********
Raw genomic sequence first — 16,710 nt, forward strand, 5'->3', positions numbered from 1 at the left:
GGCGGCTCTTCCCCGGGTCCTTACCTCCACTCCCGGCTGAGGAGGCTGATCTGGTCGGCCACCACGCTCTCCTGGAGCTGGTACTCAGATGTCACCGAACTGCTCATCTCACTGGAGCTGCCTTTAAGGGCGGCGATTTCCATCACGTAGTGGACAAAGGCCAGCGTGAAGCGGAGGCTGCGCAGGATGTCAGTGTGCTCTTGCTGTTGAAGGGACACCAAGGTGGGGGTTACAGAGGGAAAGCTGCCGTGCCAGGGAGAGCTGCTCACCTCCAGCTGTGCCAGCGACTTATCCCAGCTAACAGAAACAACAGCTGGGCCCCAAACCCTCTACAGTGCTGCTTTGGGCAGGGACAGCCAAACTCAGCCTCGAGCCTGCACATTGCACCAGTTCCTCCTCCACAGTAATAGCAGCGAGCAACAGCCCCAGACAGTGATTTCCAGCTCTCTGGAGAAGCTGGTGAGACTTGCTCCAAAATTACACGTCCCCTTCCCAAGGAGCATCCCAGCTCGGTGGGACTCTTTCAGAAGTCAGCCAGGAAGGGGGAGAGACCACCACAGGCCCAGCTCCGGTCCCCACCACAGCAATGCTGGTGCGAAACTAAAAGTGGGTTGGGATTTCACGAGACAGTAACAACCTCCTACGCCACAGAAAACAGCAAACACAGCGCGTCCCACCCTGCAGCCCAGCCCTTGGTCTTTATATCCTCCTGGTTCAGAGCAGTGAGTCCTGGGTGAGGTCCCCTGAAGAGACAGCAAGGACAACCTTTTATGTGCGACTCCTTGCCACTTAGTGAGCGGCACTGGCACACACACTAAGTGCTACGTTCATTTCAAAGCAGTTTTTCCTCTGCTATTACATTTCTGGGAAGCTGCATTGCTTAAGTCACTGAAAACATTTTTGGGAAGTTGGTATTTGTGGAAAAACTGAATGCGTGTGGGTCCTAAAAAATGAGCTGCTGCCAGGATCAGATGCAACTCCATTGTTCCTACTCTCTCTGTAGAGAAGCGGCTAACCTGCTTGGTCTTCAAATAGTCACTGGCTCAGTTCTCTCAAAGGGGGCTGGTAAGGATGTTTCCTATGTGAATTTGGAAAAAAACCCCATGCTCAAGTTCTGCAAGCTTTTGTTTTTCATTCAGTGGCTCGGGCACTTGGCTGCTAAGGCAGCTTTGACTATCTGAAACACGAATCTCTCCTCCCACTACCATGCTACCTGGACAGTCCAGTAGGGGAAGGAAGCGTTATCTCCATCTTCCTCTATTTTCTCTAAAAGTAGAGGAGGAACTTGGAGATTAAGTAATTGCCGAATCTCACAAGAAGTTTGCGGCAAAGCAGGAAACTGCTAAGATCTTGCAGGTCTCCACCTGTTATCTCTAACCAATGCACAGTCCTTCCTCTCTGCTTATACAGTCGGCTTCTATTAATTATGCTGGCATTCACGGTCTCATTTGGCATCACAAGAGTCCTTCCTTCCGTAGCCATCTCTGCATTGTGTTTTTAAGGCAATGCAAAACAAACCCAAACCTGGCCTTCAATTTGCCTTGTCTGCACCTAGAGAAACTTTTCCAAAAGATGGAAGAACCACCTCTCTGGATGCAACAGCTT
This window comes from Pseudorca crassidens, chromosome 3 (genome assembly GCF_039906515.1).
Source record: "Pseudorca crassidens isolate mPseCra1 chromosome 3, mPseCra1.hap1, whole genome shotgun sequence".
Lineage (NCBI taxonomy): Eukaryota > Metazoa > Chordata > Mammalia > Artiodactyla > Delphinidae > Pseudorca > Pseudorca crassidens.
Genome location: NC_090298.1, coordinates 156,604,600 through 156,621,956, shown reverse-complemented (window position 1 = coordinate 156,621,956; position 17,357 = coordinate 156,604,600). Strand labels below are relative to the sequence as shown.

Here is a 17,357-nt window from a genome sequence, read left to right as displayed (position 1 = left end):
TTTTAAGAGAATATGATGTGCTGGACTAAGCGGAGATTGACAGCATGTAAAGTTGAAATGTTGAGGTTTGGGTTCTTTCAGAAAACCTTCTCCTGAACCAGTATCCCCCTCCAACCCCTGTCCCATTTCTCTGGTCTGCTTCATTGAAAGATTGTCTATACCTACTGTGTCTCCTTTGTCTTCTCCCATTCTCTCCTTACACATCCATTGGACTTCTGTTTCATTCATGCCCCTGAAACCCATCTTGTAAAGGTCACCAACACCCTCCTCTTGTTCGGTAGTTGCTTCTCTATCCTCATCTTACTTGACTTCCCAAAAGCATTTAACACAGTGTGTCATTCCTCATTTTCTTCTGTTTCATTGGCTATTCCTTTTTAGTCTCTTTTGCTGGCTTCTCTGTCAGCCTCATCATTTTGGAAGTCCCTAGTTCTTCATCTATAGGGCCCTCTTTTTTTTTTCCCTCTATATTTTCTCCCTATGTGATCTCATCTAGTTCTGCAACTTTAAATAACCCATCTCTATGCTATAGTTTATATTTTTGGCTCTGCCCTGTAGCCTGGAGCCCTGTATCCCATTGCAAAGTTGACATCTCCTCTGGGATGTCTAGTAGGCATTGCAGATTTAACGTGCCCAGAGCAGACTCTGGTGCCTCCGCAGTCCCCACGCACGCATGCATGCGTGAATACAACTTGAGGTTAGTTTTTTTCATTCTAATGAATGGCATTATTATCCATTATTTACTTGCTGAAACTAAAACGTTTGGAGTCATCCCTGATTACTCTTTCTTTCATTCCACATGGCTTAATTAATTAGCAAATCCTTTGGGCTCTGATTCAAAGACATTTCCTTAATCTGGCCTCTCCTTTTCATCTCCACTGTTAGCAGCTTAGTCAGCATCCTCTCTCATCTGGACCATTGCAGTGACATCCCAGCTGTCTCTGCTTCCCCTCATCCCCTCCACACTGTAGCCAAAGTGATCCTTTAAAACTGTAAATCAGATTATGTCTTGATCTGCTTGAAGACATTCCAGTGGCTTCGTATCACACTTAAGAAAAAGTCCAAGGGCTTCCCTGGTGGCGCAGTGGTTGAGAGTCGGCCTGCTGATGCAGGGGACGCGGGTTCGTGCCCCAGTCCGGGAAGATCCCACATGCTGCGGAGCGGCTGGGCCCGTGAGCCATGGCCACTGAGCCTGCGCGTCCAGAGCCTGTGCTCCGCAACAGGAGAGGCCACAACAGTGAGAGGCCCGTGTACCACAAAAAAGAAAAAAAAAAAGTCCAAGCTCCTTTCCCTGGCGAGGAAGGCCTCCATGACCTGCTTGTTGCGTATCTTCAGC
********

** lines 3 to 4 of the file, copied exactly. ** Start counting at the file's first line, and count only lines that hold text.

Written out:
This window comes from Pseudorca crassidens, chromosome 3 (genome assembly GCF_039906515.1).
Source record: "Pseudorca crassidens isolate mPseCra1 chromosome 3, mPseCra1.hap1, whole genome shotgun sequence".